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‘We’re Looking For A Big Finish’ – Griggs

‘We’re Looking For A Big Finish’ – Griggs

The Ireland Women stand together for the anthems prior to their Women's Six Nations clash with France in Donnybrook on Saturday night ©INPHO/Ryan Byrne

Ireland Women’s head coach Adam Griggs admitted they were second best to France in Saturday’s exciting 10-try Women’s Six Nations encounter at Energia Park. The 47-17 defeat leaves Ireland fourth in the table but they still have a shot at a third-place finish on St. Patrick’s Day.

A record 6,047-strong crowd for a standalone Ireland Women’s home match was among the highlights for the girls in green on the night, with captain Ciara Griffin, Claire Molloy and Sene Naoupu all touching down to take the team’s tournament tally to 12 – one more than they scored in the 2018 Six Nations, with a round still to go.

“We were beaten by a better team, I think, tonight. Again in patches we can be good, but we just have lapses in concentration. At the moment the lapses in concentration are costing us two or three tries at times,” admitted Griggs who gave a debut to 19-year-old centre Enya Breen, while Beibhinn Persons, who is only 17, played most of the second half on her Six Nations bow.

“We need to just be that little bit better. When something goes wrong we (need to) problem solve on the go in not conceding more tries so we can nip it in the bud as quickly as possible. We have to be honest with ourselves. Games could be tighter. When you end up chasing the game you do other things you wouldn’t normally do. It costs you more points. We have to be better in those areas.”

Following a difficult opening to the game which saw lock Nichola Fryday sin-binned in the second minute, Ireland fought back to be just 14-12 behind midway through the first half. However, France fired back to lead 28-12 at half-time and they improved their position with an early Romane Menager try on the restart.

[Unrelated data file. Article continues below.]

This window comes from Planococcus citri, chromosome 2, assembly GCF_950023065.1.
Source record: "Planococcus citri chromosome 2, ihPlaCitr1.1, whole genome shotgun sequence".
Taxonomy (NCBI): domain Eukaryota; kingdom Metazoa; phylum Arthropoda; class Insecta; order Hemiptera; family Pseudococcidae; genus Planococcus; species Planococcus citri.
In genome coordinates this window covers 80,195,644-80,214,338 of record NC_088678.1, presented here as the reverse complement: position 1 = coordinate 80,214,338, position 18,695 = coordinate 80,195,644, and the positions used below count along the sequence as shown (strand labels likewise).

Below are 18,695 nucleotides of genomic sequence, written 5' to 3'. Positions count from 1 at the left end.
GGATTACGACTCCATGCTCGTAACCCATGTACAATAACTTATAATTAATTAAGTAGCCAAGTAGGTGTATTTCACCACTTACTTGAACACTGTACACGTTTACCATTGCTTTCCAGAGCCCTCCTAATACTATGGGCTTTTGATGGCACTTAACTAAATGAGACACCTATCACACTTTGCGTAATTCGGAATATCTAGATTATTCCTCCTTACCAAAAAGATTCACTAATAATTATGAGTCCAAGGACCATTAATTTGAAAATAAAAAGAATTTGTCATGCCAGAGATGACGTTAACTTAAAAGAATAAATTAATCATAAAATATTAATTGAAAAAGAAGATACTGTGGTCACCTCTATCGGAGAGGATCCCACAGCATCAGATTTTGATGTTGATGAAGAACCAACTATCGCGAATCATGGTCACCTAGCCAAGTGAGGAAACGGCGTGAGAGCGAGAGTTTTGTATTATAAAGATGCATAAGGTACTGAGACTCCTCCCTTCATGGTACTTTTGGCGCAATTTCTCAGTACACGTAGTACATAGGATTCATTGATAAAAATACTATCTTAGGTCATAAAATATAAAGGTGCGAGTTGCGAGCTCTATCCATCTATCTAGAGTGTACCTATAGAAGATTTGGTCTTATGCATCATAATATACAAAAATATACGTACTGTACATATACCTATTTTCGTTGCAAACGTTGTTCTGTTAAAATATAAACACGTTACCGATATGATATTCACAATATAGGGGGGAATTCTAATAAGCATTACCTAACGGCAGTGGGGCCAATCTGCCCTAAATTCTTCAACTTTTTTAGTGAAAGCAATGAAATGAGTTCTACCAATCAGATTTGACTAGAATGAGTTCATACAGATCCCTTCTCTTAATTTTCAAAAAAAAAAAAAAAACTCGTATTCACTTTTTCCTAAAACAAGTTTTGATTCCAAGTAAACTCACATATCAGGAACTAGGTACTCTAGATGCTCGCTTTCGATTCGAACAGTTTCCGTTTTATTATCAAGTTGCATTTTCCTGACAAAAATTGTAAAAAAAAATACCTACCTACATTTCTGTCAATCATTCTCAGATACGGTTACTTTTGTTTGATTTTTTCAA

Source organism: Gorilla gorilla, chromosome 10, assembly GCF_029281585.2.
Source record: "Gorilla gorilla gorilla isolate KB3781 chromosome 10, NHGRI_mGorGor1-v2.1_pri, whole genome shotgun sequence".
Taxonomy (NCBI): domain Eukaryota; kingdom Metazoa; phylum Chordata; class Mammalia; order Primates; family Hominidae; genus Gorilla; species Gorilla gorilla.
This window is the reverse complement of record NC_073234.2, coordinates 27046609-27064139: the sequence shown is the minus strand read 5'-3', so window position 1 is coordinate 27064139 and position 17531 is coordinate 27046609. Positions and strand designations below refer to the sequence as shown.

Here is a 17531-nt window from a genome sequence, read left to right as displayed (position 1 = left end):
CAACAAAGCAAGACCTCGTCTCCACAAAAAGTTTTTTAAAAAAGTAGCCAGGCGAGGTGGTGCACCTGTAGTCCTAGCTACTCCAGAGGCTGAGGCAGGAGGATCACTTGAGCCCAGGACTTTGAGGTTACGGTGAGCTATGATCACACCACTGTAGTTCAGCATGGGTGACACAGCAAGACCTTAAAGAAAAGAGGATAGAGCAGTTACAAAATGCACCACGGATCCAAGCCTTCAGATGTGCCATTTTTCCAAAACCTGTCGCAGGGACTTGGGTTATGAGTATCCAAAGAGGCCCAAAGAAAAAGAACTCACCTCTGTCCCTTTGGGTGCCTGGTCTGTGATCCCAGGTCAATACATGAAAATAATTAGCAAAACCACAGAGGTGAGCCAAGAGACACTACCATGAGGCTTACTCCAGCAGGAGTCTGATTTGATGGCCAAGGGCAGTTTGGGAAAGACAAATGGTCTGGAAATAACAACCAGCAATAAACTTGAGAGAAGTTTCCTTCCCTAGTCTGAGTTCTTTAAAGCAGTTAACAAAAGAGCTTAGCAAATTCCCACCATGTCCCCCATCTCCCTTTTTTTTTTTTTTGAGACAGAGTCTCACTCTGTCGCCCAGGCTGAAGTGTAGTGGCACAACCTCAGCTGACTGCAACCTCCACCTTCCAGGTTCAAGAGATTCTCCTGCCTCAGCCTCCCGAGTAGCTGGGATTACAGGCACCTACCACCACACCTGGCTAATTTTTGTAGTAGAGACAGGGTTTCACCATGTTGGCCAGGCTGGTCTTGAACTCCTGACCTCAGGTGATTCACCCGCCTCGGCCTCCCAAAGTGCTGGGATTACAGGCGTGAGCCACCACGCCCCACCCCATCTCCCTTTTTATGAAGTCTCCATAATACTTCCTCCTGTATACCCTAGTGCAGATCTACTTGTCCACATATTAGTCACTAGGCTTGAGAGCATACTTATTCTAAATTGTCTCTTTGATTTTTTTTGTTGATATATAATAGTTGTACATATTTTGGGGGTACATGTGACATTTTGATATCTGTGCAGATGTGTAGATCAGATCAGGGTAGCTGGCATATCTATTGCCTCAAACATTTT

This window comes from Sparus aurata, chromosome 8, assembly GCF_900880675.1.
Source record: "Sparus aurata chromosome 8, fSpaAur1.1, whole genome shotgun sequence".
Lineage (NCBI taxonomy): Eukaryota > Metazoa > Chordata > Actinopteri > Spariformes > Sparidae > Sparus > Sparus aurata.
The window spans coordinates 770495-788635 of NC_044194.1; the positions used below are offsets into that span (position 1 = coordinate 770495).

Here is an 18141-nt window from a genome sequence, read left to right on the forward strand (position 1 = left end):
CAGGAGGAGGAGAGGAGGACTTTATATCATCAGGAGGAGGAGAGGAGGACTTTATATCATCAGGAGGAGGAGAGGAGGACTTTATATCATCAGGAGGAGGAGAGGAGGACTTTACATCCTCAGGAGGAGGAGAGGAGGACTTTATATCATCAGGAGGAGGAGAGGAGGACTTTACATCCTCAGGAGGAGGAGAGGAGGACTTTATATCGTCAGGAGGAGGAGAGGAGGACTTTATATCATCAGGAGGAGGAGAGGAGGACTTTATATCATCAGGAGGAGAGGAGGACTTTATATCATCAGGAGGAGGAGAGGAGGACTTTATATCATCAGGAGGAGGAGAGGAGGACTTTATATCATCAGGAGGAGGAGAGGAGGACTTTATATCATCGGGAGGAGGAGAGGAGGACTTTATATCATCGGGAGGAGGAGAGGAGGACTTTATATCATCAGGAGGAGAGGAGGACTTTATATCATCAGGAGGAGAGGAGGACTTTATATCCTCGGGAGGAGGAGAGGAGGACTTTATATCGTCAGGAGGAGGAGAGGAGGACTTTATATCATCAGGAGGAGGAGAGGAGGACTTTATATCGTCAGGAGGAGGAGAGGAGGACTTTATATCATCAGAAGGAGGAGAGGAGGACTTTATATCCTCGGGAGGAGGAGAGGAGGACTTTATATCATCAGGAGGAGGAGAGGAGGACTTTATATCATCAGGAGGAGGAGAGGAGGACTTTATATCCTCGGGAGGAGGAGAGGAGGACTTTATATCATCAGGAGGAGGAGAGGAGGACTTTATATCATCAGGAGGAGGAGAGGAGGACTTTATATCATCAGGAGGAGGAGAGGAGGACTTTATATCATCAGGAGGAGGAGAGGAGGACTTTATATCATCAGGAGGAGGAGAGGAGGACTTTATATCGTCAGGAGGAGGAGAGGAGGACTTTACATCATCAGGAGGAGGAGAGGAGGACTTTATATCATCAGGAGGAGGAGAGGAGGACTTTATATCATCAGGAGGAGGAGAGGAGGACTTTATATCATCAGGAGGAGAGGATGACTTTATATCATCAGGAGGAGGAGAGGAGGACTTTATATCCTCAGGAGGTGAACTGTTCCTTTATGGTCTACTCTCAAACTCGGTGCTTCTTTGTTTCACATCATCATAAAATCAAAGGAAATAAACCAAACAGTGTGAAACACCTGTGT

Griggs acknowledged that the latter’s 46th-minute score was a big setback to Ireland’s chance, saying: “Again what we’ve done before, we just had a slow start in the second half as well. Just can’t quite come out of the blocks as quick. Again, a quality side like France, they’ll put you under pressure. They took their chances, scored those tries and they deserved their win.”

In addition to the injuries that had already ruled out Michelle Claffey (ankle) and Leah Lyons (AC joint) for the remainder of the tournament, Ireland’s hand was weakened by the absence of Juliet Short and Megan Williams. The Ireland boss said the disruption caused by the injuries was no excuse for the 30-point loss.

“Unfortunately it was during the Captain’s Run (that we lost Juliet and Megan). They both just pulled up. There’s a neck injury to Jules and Megan’s hamstring is at her. It ended up it was too close to game day for them. It does disjoint you a little bit. In saying that, Aoife McDermott came back in and put to work the things that she was asked to do.

“She’s been in the side the last few times, so there’s no real excuses. It’s probably just more of a case of being able to match them physically. We weren’t quite able to do that and when you let the French play a bit of rugby like they did, they can score some good tries.”

Ireland close out the Six Nations against Wales at Cardiff Arms Park next Sunday (kick-off 1.30pm) – Italy, who host France, lie third in the table on 12 points with Ireland on seven and Wales on six. For Griggs, the key to a second win of the campaign will be to produce a more consistent performance – rather than the patches of good play they have delivered to date.

“We’ve got to finish this Championship off strong. We’ve played good in patches and we’re just chasing that 80-minute performance, where we can really keep the good things that we’re doing on teams. Then make sure that we don’t give up easy tries and have those lapses in concentration, where we give the ball back to them and let them score as well. We’re looking for a big finish,” he added.